Story last updated at 3:55 p.m. Thursday, May 23, 2002

Area on 'Red Flag' fire alert
by Sepp Jannotta
Staff Writer

Local and state fire crews were stretched paper thin over the weekend as near-record heat and bone-dry humidity levels pushed the treat of fire in the Kenai Peninsula's fields and forests toward extreme or "Red Flag" status.

Around 10 a.m. Saturday, as local fire crews began to mobilize for several small wildfires on the Lower Kenai Peninsula, state forestry officials announced the suspension of all burn permits on the Peninsula. Despite the suspension order, over the next 24 hours or so wildfire crews and local fire departments up and down the Sterling Highway responded to six fires that started as the result of slash pile burning, according to the Division of Forestry.

The burn suspension currently in place prohibits controlled burns of slash or debris of any kind. Campfires no larger than 2 feet by 2 feet and fires in screen-covered burn barrels are allowed, but that was being reconsidered at press time.

Both kinds of fires are required by law to be surrounded by a fire break free of combustible materials.

The timing of the suspension order on Saturday illustrates what a hair trigger the fire season hinges on and how tricky it is for firefighters to stay one step ahead of it logistically.

The string of fires that sprang up on the lower Peninsula Saturday over the course of eight hours offers a case study in the dreadful possibilities facing Division of Forestry decision makers as they bring resources to bear on the fire lines.

* At 9:30 a.m. dispatchers learn of a fire burning in dead spruce near Bear Cove on the south side of Kachemak Bay and respond with two smoke jumpers.

* *At 11:10 a.m. dispatch receives word of a fire just north of Anchor Point in the vicinity of Augusta Lane. State forestry and the Anchor Point Volunteer Fire Department respond with engines and helicopters armed with water and chemical fire retardant.

* At 12:27 p.m. residents of the Green Timbers subdivision in the Baycrest Hill area report a slash fire on West Thomas Road that had jumped into nearby grass. Forestry and the Homer Volunteer Fire Department respond with engines.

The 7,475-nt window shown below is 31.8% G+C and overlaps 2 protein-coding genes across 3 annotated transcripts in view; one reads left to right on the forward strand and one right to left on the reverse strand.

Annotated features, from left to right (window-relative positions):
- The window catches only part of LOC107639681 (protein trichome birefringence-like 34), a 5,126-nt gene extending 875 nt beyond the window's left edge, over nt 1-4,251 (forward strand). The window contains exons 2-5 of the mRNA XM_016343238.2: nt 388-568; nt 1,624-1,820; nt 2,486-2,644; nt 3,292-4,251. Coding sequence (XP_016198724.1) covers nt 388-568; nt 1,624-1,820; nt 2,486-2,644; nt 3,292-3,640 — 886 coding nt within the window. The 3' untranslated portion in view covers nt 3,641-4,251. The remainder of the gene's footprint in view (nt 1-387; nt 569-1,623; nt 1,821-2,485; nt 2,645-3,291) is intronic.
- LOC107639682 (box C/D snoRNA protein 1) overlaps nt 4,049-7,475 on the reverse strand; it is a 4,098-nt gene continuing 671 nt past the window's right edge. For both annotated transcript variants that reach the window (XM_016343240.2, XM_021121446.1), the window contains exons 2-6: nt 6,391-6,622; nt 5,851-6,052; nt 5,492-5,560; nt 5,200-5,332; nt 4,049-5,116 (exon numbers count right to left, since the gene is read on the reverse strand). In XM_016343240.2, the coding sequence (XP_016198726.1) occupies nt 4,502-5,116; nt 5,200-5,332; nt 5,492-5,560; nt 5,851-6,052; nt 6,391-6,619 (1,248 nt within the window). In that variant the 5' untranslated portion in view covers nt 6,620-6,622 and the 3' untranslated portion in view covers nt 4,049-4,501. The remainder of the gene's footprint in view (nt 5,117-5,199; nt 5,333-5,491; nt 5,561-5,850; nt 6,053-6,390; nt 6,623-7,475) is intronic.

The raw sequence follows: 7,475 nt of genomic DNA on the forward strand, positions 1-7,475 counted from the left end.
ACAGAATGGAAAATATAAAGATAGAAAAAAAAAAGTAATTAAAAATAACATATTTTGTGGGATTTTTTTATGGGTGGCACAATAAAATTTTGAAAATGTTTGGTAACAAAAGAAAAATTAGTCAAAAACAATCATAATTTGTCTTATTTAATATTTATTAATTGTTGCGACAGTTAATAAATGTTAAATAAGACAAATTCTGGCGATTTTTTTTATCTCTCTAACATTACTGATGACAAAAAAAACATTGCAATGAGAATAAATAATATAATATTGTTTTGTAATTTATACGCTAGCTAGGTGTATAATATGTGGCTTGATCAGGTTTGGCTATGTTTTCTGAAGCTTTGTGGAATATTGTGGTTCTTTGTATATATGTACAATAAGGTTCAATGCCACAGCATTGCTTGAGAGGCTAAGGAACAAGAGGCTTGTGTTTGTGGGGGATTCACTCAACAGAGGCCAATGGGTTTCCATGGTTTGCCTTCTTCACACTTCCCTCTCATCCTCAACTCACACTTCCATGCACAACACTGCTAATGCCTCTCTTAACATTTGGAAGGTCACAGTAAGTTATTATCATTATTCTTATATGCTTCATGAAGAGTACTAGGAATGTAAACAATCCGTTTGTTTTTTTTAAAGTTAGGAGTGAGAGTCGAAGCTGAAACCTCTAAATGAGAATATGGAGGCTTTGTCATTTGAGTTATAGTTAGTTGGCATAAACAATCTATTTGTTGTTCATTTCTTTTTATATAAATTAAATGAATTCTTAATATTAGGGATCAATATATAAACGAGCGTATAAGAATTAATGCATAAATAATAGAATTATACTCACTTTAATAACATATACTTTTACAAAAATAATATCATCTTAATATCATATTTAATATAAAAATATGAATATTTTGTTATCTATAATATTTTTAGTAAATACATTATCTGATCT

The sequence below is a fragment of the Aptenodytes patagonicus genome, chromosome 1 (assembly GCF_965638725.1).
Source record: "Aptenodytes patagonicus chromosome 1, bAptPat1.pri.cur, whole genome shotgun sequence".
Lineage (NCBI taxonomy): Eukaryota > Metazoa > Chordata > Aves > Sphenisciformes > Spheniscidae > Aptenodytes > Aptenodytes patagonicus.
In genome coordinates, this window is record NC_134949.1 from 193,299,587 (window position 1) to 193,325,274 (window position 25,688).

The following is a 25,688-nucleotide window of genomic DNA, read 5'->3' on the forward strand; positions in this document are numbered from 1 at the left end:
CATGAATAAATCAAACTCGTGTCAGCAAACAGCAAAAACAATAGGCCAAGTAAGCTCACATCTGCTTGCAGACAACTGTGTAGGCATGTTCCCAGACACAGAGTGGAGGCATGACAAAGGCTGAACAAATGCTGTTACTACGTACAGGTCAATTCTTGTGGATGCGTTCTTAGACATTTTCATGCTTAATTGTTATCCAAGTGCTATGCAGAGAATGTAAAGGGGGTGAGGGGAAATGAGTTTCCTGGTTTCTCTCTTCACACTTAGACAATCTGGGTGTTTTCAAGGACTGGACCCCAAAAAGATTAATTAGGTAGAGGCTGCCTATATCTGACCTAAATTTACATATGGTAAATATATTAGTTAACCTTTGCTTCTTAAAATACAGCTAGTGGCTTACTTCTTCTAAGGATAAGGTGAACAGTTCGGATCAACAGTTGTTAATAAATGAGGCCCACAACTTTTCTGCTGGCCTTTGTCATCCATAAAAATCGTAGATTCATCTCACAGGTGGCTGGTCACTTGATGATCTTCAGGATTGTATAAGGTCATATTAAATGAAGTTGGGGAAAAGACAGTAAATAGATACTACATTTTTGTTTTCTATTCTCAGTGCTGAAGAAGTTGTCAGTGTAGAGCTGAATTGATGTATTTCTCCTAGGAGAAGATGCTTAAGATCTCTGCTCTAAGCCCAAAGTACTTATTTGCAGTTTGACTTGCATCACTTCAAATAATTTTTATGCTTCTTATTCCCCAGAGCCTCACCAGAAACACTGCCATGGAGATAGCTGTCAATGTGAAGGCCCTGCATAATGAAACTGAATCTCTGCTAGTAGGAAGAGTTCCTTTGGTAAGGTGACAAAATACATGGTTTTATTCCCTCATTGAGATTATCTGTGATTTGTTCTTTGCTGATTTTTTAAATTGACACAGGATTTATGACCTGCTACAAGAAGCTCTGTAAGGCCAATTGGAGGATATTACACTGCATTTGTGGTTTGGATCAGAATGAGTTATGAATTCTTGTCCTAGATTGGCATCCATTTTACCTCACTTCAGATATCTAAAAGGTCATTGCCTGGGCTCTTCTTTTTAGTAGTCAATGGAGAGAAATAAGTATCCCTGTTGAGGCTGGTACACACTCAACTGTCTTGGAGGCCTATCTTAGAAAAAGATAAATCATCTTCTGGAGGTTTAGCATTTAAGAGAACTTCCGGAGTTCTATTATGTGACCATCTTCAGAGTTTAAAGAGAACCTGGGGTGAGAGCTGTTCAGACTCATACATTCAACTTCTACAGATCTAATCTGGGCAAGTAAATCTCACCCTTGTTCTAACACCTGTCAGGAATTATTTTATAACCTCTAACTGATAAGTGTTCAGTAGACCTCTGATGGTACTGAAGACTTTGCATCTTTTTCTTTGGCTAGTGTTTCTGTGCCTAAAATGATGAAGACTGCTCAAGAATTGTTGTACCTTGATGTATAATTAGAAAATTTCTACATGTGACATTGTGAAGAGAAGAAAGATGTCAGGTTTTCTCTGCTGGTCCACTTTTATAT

* At 3:20 p.m. the Division of Forestry receives word of a brush fire north of Soldotna and respond with a "helitak" crew and multiple engines in conjunction with vehicles and crews from the Kenai-Soldotna area's Central Emergency Services.

* At 5 p.m. a caller alerts officials to a grassfire burning in west of the Kenai Spur Highway. Forestry and Central Emergency Services responded with engines and fire personnel.

As different crews attacked various fires simultaneously, the Forestry radio channel chattered back and forth with information on the movements of personnel and machinery. Saturday's fires were small and winds were relatively light, averaging around 10 mph in the Anchor Point area.

Terry Anderson, an engine foreman with the Division of Forestry currently based in Homer, was the incident commander at the fire in Anchor Point, the day's largest fire which eventually burned 8 acres within three-quarters of a mile from town.

Upon learning of the Green Timbers fire just over the hill in Homer, Anderson said he worried he might have to divide his resources.

"We were stretched pretty thin," he said of both the Anchor Point and state fire crews under his direction. "Had that (Green Timbers) fire escaped the initial attack it would have been a tough choice on where to go with the retardant. The helicopters can only carry so much (water) and we'd have had to decide between (Anchor Point and Homer)."

Fortunately, Anderson didn't have make that decision because firefighters quickly contained the 2-acre fire on the Homer side, allowing efforts in Anchor Point to continue unchecked on the ground and in the air.

With a prominent layer of smoke drifting south into Anchor Point and out across Kachemak Bay, rumors spread about evacuations and road closures.

One FM radio station in the area declared that residents of Anchor Point were being told to evacuate, said Ron Wilhoit of the Anchor Point Volunteer Fire Department. No evacuation was ordered.

"It was a very high-profile fire because it was right off the highway," said Wilhoit, who was Anchor Point's incident commander. Wilhoit added that his station put all its manpower and equipment resources into the suppression effort with the exception of one engine kept in reserve.

Following several days of intense brushfire activity across much of the state including several larger fires in the Interior, the Alaska Division of Forestry on Tuesday issued a Red Flag warning for the Kenai Peninsula, Kodiak Island, the central Interior and the Matanuska and Susitna Valleys.

Along with that designation, the Division of Forestry has increased the number of fire crews and support equipment it has standing by, putting the Kenai Peninsula at a high level of fire readiness.

Between Soldotna and Homer are four dispatchers, and 18 initial attack firefighters, 40 additional firefighters, four helicopters, and C-130 tanker aircraft and 16 smoke jumpers in addition to usual array of trucks and tankers.

Despite Wednesday's cloud cover and very intermittent rain showers, State Forestry fire prevention officer Sharon Roesch believes that the fire danger is still extremely high because humidity levels have been so low over the past week.

"This little bit of rain doesn't soak into the peat or the duff," Roesch said. "And the fine fuels dry out quickly. We call the grasses 1-hour fuels because that's how long it takes them to dry out."